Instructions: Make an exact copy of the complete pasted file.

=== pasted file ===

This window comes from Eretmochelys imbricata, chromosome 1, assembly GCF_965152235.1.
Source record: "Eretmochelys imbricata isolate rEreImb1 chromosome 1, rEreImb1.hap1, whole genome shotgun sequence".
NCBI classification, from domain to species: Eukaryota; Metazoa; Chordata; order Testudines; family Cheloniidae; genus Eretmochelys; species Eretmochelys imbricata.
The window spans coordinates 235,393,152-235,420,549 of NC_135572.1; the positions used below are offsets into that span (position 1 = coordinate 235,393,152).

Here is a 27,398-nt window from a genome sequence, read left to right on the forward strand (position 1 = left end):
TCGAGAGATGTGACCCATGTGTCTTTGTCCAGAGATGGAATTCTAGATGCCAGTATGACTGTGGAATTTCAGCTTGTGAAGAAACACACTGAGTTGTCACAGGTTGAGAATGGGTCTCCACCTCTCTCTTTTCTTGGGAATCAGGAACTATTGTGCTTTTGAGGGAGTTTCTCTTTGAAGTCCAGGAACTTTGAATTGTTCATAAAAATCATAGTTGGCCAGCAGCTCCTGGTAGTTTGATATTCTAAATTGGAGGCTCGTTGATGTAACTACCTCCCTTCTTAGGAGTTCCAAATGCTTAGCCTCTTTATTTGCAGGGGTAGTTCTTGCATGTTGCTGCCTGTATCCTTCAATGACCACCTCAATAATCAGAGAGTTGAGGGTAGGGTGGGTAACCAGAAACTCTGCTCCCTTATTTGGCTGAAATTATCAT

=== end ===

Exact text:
This window comes from Eretmochelys imbricata, chromosome 1, assembly GCF_965152235.1.
Source record: "Eretmochelys imbricata isolate rEreImb1 chromosome 1, rEreImb1.hap1, whole genome shotgun sequence".
NCBI classification, from domain to species: Eukaryota; Metazoa; Chordata; order Testudines; family Cheloniidae; genus Eretmochelys; species Eretmochelys imbricata.
The window spans coordinates 235,393,152-235,420,549 of NC_135572.1; the positions used below are offsets into that span (position 1 = coordinate 235,393,152).

Here is a 27,398-nt window from a genome sequence, read left to right on the forward strand (position 1 = left end):
TCGAGAGATGTGACCCATGTGTCTTTGTCCAGAGATGGAATTCTAGATGCCAGTATGACTGTGGAATTTCAGCTTGTGAAGAAACACACTGAGTTGTCACAGGTTGAGAATGGGTCTCCACCTCTCTCTTTTCTTGGGAATCAGGAACTATTGTGCTTTTGAGGGAGTTTCTCTTTGAAGTCCAGGAACTTTGAATTGTTCATAAAAATCATAGTTGGCCAGCAGCTCCTGGTAGTTTGATATTCTAAATTGGAGGCTCGTTGATGTAACTACCTCCCTTCTTAGGAGTTCCAAATGCTTAGCCTCTTTATTTGCAGGGGTAGTTCTTGCATGTTGCTGCCTGTATCCTTCAATGACCACCTCAATAATCAGAGAGTTGAGGGTAGGGTGGGTAACCAGAAACTCTGCTCCCTTATTTGGCTGAAATTATCAT